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Lord of the Universe, whose mind can be read in His works ($ 19). Harmony prevails in heaven and earth and ocean; day and night succeed each other in regular order; the seasons follow in due course; all created things perform their functions peacefully ($ 20). Let us therefore act as becomes servants of this beneficent Master. He is near at hand, and will punish all unruliness and self-seeking. In all relations of life behave soberly. Instruct your wives in gentleness, and your children in humility ($ 21). For the Holy Spirit in the Scriptures commends the humble and simple-hearted, but condemns the stubborn and double-tongued. The Lord will come quickly (8$ 22, 23).'

• All nature bears witness to the resurrection; the dawn of day; the growth of the seedling (§ 24); above all the wonderful bird of Arabia ($ 25). So too God Himself declares in the Scriptures (§ 26). He has sworn, and He can and will bring it to pass (§ 27).'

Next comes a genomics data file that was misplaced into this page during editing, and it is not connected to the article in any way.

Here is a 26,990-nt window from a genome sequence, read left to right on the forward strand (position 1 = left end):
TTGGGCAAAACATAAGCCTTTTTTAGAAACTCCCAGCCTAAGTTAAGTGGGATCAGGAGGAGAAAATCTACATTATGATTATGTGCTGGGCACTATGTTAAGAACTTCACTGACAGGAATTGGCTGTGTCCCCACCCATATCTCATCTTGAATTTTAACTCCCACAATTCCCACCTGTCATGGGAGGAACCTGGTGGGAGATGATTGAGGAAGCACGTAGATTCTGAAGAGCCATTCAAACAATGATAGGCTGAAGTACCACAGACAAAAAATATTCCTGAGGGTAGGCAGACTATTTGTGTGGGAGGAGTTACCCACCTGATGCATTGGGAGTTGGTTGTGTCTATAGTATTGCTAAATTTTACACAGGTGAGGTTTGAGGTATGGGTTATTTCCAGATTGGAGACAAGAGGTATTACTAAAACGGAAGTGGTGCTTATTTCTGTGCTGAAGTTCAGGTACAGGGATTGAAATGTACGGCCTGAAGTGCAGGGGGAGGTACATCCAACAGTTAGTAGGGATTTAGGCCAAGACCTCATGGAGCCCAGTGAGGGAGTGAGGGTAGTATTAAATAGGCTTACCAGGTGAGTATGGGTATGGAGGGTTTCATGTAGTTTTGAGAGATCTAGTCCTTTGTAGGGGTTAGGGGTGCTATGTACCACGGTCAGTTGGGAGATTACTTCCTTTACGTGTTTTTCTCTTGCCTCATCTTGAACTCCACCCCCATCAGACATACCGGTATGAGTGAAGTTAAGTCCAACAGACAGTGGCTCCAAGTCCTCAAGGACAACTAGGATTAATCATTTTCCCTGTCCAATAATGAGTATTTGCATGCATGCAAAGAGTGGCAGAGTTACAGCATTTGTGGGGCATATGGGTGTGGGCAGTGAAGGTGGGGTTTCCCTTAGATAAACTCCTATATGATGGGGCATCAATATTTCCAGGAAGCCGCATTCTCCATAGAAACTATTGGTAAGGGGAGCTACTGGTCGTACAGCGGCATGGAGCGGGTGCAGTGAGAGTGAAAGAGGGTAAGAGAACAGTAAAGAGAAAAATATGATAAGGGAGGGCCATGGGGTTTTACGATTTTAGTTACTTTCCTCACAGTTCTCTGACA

“Let us therefore cleanse our lives, since before Him is no concealment ($ 28). Let us approach Him in purity, and make our election sure ($ 29). As His children, we must avoid all lust, contention, selfwill, and pride ($ 30). Look at the example of the patriarchs, Abraham, Isaac, and Jacob ( 31). See how the promise was granted to their faith, that in them all the nations of the earth should be blessed ($ 32). To their faith; but we must not therefore be slack in works. The Creator Himself rejoices in His works, and we are created in His image. All righteous men have been rich in good works ($ 33). If we would win the reward, we must not be slothful but ever diligent, as the angels in heaven are diligent ($ 34). And how glorious is the hope held out to us! Well may we strive earnestly to attain this bright promise: well may we school ourselves to lay aside all bitterness and strife, which, as the Scriptures teach us, are hateful in God's sight (§ 35). Nor shall we be unaided in the struggle. Christ our HighPriest is mightier than the angels, and by Him we are ushered into the presence of God ($ 36).'